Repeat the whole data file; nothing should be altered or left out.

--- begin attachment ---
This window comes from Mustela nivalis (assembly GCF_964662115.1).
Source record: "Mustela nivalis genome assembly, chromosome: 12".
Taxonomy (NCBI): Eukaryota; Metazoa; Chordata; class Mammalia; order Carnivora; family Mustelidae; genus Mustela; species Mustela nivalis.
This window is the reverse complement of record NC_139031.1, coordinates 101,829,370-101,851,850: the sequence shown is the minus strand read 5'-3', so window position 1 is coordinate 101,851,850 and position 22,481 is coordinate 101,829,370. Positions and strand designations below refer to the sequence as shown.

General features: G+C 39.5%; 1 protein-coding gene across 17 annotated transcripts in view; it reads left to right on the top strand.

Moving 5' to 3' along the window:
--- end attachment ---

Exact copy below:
This window comes from Mustela nivalis (assembly GCF_964662115.1).
Source record: "Mustela nivalis genome assembly, chromosome: 12".
Taxonomy (NCBI): Eukaryota; Metazoa; Chordata; class Mammalia; order Carnivora; family Mustelidae; genus Mustela; species Mustela nivalis.
This window is the reverse complement of record NC_139031.1, coordinates 101,829,370-101,851,850: the sequence shown is the minus strand read 5'-3', so window position 1 is coordinate 101,851,850 and position 22,481 is coordinate 101,829,370. Positions and strand designations below refer to the sequence as shown.

General features: G+C 39.5%; 1 protein-coding gene across 17 annotated transcripts in view; it reads left to right on the top strand.

Moving 5' to 3' along the window: